OTTAWA – Maryam Monsef, Minister for Women and Gender Equality and Rural Economic Development, along with the Honourable Bill Blair, Minister of Public Safety and Emergency Preparedness announced funds to support victims and survivors of human trafficking. The $19 million will be administered by two federal departments responsible for the implementation of the Government’s five-year National Strategy to Combat Human Trafficking, a whole-of-government approach to eradicating human trafficking and supporting those impacted.
Human trafficking is a vile, harmful crime that disproportionately impacts women and girls. The Government of Canada is working with domestic and international partners to combat human trafficking in all its forms. The pandemic has made it more difficult to keep vulnerable populations safe and help victims escape situations of human trafficking and access the supports they need. Starting today, the Government is accepting applications for projects that work to prevent and address human trafficking and support survivors.
$14 million will be distributed by Women and Gender Equality Canada (WAGE) and $5 million through Public Safety Canada. WAGE’s call for proposals will support organizations that work to prevent and address human trafficking to develop and implement promising practices to enhance empowerment supports for at-risk populations and survivors of human trafficking. The call will remain open until September 4, 2020.
The funding available through Public Safety Canada will support two initiatives. The first is for projects that seek to empower victims and survivors of human trafficking through the provision of supports and services that are trauma-informed and culturally relevant. The second is for pilot projects to establish and test best practices to raise awareness of human trafficking among at-risk youth. The call will remain open until September 4, 2020.
Eligible organizations for the funds include not-for-profits, Indigenous governments (including band councils, tribal councils and self-government entities) and their agencies, Indigenous not-for-profit organizations (that represent First Nations, Inuit and/or Métis interests, and that are controlled by members of the population they serve) and municipalities and their agencies.
- Despite strong laws and global protocols, human trafficking generates around $150 billion in profits worldwide annually. It disproportionately impacts women and children. In Canada, 95% of police-identified victims are women and girls.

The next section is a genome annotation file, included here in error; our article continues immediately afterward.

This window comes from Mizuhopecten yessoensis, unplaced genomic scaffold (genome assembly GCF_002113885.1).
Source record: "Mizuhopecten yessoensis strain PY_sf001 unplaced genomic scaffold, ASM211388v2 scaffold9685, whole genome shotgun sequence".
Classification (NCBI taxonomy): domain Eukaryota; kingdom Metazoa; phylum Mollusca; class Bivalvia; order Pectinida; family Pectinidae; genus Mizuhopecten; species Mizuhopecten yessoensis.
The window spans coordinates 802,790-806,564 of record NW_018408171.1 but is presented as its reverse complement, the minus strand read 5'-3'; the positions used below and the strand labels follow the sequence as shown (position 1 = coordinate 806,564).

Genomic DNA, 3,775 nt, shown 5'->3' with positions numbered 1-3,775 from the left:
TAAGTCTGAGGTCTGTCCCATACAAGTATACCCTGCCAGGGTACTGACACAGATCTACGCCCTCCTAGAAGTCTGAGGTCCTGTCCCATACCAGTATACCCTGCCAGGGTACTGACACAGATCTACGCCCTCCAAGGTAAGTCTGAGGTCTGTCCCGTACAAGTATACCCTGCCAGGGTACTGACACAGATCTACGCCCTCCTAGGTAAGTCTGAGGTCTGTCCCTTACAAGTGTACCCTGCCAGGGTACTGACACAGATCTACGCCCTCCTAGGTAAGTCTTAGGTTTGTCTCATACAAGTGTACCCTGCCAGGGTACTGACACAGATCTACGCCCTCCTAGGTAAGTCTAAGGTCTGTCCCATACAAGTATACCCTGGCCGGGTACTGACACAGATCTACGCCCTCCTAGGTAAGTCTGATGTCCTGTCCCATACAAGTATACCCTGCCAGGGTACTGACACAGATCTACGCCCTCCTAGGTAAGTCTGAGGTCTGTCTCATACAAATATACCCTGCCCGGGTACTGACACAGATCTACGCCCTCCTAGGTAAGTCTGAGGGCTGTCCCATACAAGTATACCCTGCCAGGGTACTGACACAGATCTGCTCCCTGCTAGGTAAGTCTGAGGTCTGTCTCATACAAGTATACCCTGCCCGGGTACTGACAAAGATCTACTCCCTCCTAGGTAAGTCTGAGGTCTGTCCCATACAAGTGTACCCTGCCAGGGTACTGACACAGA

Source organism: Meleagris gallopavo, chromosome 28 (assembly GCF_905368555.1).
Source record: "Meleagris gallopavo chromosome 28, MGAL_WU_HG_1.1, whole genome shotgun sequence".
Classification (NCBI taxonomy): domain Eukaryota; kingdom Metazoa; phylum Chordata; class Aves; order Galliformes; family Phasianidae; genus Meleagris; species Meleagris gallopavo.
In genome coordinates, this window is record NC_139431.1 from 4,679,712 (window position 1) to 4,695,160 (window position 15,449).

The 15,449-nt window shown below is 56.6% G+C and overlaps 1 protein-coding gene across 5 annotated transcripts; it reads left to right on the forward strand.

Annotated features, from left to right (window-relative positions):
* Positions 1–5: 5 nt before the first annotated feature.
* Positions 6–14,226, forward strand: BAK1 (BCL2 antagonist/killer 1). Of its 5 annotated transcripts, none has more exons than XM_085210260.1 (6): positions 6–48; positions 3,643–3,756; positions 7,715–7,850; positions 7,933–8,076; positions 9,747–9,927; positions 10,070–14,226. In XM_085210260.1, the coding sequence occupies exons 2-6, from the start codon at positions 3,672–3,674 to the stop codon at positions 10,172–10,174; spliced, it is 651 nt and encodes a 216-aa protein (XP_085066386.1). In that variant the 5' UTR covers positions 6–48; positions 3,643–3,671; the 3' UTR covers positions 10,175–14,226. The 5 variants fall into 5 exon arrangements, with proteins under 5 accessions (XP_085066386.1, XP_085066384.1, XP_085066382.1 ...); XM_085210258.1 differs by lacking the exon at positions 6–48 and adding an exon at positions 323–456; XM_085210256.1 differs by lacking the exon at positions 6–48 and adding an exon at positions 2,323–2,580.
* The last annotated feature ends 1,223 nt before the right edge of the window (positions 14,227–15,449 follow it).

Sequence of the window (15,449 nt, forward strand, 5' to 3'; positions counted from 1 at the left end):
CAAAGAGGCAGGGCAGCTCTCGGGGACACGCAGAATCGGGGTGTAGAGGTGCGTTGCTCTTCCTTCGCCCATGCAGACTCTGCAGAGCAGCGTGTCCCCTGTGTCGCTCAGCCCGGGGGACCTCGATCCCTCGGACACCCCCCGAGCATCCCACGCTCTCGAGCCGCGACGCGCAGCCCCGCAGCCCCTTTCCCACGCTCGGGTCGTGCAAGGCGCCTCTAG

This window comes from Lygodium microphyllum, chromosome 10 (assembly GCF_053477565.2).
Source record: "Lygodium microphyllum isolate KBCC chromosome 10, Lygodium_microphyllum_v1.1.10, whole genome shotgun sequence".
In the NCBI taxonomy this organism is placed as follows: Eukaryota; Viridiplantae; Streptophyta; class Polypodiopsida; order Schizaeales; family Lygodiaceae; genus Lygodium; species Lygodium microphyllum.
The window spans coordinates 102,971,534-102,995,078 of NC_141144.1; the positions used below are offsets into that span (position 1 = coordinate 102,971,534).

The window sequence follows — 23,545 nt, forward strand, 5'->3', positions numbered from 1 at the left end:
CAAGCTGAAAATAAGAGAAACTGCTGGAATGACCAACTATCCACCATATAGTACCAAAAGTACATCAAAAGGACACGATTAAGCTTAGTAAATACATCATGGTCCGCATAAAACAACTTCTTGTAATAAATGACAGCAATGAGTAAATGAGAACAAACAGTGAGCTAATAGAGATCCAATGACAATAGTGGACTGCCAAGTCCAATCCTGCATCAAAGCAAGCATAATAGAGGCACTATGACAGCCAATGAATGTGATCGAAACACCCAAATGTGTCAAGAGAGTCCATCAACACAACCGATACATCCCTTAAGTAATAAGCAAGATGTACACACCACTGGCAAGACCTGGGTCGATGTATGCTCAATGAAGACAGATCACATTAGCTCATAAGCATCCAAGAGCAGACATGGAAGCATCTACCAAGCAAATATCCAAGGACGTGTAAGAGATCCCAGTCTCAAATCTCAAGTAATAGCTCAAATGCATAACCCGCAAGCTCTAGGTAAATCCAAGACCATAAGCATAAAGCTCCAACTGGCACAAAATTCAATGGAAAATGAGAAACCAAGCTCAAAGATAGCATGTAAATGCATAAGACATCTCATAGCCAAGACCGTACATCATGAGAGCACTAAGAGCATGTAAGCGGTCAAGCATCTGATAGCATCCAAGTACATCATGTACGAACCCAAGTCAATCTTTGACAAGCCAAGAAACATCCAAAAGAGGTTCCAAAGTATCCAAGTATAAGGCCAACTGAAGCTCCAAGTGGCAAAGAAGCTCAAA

- Since 2015, the Government of Canada has responded by investing multi-year funding in over 500 organizations working to address and prevent all forms of gender-based violence and promote gender equality.
- Across the country, over 1000 sexual assault centres and organizations that combat gender-based violence have been supported with emergency funding to continue to operate and provide essential services safely through the COVID-19 pandemic.
- In September 2019, the Government of Canada launched the new comprehensive National Strategy to Combat Human Trafficking (National Strategy), a whole-of-government approach that brings together federal efforts, and is supported by an investment of $57.22 million over five years and $10.28 million ongoing.
- This builds on previous investments of $14.51 million over five years, and $2.89 million per year to establish the Canadian Human Trafficking Hotline, which launched in May 2019, as well as ongoing work across the Government of Canada to combat human trafficking.
- The National Strategy to Combat Human Trafficking builds on and complements the efforts of Canada’s Strategy to Prevent and Address Gender-Based Violence and advances the implementation of the National Inquiry into Missing and Murdered Indigenous Women and Girls’ Calls for Justice.
- To read more about people working on the frontline to end human trafficking, see Support the United Nations Voluntary Trust Fund for Victims of Trafficking in Persons.